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really the disabling condition is, it became very clear to me that stigma attach to myself as a physically disabled person was equally strong to a stigma attach to a mentally retarded, severely cerebral palsy person, severely mentally ill person, an alcholic, a drug addict you name it and the stigma is very clear, it was like a broad brush. It's like I began to achieved my own liberation. I felt I did that through finding, now the first herdle was in high school, when they decided they weren't going to let me graduate because I hadn't taken Drivers Education and P.E. (laugh) So I figured that was a battle I could win. Good old elenski style of organizing if you start with success with something you know that you can win at, you find very soon success breeds success and I think that's the kind of theing that's happen in my own life and something we begin to see happening across this country to people with disabilities just like kind of shut-in of an old few. It's taking on a increditable hope for the future and whether we label it organization or whether we call it intergration, the meaning is very clear and the movement, is very clear. The movement is one of millions of people with disabilities, millions of parents, professionals who work in the field and work with people with disabilities who begin become much more aware of the fact that the future could be very bright. But, that we have to together begin to define the future and it has to be one that is one through some struggle and the key to the struggle seems to me is the attitudinal barriers people with disabilities face day to day in their lives and the kinds of things you see not only in state hospitals but in communities the kind of response or lack of response that communities and individuals have. It's very clear that these next few years, fiscal resources are not to explored and no matter who's the president or the Governor, additional resources are going to be developed throught political organization an yet it wasn't to long ago I went to the Governor and I said, you know no one has ever thought about, well, vever thought, but, attempted to make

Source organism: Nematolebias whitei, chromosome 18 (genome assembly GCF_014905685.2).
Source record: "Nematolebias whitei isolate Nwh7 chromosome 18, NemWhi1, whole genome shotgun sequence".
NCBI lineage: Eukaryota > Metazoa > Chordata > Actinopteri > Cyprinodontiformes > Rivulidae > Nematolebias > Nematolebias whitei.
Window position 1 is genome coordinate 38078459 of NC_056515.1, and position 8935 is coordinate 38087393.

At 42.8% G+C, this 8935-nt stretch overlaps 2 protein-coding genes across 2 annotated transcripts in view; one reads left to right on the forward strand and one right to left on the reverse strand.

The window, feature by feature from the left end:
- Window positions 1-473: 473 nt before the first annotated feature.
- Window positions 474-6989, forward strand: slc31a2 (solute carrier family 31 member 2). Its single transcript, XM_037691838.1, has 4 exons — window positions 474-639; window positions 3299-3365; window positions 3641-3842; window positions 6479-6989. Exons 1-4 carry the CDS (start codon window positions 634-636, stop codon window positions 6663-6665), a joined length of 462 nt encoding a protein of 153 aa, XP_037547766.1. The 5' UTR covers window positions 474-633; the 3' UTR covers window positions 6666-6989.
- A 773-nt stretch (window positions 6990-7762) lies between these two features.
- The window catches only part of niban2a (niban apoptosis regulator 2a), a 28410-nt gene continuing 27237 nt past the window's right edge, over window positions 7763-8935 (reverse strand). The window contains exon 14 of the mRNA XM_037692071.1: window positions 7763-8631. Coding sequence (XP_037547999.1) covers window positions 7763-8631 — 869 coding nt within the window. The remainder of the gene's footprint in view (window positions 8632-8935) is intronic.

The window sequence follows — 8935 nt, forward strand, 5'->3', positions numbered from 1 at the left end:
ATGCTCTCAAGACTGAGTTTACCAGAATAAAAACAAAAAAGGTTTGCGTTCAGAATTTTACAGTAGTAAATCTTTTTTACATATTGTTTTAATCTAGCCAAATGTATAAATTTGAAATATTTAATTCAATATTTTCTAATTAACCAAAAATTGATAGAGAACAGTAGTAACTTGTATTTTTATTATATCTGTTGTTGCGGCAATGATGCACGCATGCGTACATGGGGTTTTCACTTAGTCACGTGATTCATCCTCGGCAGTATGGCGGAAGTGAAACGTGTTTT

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a real record in the whole area of rehabilitation, really in a civil rights aspects of people disabilities and if we look at size of the population of the disabled people alone and you add than people like yourselves or people who intra involved in this new process and movement you begin to see how powerfully we could be together. I think this conference other group things that are happening in cities across the State of California, Independent Living Movements, movements away from segregated situations are going to help that because the disabled might think that will becomming out towards and joining all of us in this movement. As I look whats happened in that short period of time, year and a half as I began as Director of Rehabilitation and I look at the Department of Health Education, Benefit Payments, Employment Development, you began to see how clear it is. It's not only strong leadership that has to be provided but we have to begin to look harder at early ages, the places where we can come together and work together because of new technology that are out there day to day some of you have them in your own communities, some of you are working on them. You need to better inform each other about the kinds of things that work and we need to begin to be very clear about the kinds of things that don't and I think those are the two places we need to spend the majority of our time. We need to reenforce people strongly and this is beginning to be done in the Department of Rehabilitation and they are approaching that preferred teacher and they are helping to build that system and movement disabled person that at one time declared not feasible for rehab. To a time where receive, each person with a disability is seen as a value and productive member of the community in this society. My feeling is where seeing the first few years of that all, you have to do is begin to look at it very clearly at what's coming down the pipe. The Rehabilitation Act of 1973 mandated priority service disability disabled. The Developmentally Disabilities Act mandated services to all people with developmentally disabilities including some very important Civil Rights aspects they new right to education laws, California alone it's going to mean 300 million new dollars to the right education for young people